Low-key Seabrook machine company is a ‘monster garage’
For nearly 30 years, Rowe Machine Company in Seabrook has turned out parts for aircraft, race cars and motorcycles. Now owners Marc and Nancy Rowe have turned their small fabrication business into a “monster garage.”
Rowe Machine Company was chosen from shops across the country to be on Discovery Channel’s hit show, “Monster Garage,” airing at 9 p.m. Oct. 11.
“The host of ‘Monster Garage,’ Jessie James, wanted to do a show that was very different,” said Nancy Rowe. “He was looking for builders with great talent but perhaps didn’t get the recognition they deserved.”
Instead of the outlandish and just plain strange machines “Monster Garage” usually produces, the Rowes were tasked with taking a stripped 2004 Harley Davidson soft tail and turning it into a classic old-school chopper.
She said her husband Marc was reluctant at first to tape the show. “He is known for his innovation and fabrication ability, but he is so humble.” Eventually, she convinced him, and they flew to California for the program.
“We started out doing design work for GE aircraft and did drag racing chassis as a hobby. Turning out motorcycle frames was a natural extension,” said Rowe. “We’ve been doing that for at least 15 years.”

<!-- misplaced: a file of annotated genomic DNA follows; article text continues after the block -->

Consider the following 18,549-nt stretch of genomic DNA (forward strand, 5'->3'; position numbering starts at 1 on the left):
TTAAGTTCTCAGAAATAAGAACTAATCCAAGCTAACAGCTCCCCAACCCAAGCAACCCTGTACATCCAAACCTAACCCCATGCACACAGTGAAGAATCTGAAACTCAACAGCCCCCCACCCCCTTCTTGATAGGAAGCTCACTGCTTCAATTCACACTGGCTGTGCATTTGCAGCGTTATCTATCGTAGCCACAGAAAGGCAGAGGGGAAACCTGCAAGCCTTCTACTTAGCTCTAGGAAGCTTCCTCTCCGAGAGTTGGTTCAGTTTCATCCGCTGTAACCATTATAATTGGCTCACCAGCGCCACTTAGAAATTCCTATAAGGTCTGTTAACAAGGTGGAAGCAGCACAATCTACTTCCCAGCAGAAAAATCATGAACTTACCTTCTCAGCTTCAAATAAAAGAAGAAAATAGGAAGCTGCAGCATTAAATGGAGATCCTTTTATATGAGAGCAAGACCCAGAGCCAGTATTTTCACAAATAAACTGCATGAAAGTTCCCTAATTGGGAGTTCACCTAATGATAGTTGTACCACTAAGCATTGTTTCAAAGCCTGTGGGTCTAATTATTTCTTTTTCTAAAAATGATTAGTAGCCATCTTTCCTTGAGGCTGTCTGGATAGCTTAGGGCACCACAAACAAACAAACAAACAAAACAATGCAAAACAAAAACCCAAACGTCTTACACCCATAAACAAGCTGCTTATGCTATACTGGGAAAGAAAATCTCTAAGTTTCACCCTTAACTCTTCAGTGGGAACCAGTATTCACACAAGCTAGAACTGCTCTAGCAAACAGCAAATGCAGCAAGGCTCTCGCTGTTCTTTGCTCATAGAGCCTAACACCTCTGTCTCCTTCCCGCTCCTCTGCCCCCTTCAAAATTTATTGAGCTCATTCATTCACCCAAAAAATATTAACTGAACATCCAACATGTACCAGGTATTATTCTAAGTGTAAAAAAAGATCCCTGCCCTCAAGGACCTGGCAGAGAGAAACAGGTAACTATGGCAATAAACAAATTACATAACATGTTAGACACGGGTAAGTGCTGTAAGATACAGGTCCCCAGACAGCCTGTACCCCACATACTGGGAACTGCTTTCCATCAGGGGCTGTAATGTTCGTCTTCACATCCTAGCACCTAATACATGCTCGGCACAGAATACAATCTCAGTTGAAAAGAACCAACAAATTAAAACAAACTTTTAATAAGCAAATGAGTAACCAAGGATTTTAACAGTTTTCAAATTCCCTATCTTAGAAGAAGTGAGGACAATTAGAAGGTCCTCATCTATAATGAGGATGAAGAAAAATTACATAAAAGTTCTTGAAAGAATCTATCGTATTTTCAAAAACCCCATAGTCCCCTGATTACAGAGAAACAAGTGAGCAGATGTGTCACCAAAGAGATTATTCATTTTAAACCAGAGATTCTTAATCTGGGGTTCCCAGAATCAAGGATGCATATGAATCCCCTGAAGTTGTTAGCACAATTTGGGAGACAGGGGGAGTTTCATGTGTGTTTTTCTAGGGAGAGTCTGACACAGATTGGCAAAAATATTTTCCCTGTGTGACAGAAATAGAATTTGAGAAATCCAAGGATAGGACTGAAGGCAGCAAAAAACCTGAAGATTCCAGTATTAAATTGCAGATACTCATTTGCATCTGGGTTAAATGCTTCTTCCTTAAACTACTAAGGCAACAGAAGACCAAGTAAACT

She said 80 percent of the custom Harley frames they create go to other custom shops and dealerships for those who want to “build a custom motorcycle from the ground up.”
Not all the custom work Rowe Machine does is for sale. One bike in particular, they hope, wins another kind of race – the race to cure breast cancer.
The Rowes were approached to become a part of the Garland Appeal, a non-profit organization created by Paul McCartney after the death of his wife Linda. The Garland Appeal promotes the early detection of breast cancer.
As part of the Garland Appeal, Rowe Machine, along with another cancer support agency, the Caitlin Foundation, helped to launch the “1 in 8 Motorcycle Series,” by building a $75,000 custom motorcycle to be raffled off at events throughout the country. According to recent studies by the National Cancer Institute, one in eight women will be diagnosed with breast cancer.
“We were looking for the top bike fabricator in the country, and we looked at a lot of them,” said Caitlin Foundation President Ken Vrana. “Within a few minutes after my initial conversation with Nancy Rowe, I knew we’d found our home. Not only can Rowe build the bike we dreamed of, but their willingness to stand up and help us create what we hope will be an annual international series, pretty much says it all.”
Rowe said giving back to the community is nothing new for them.
“We’ve done this before with drag racing. One driver died in an accident and another became paralyzed, so we built cars to raise money for the cause. We love to help the community,” said Rowe.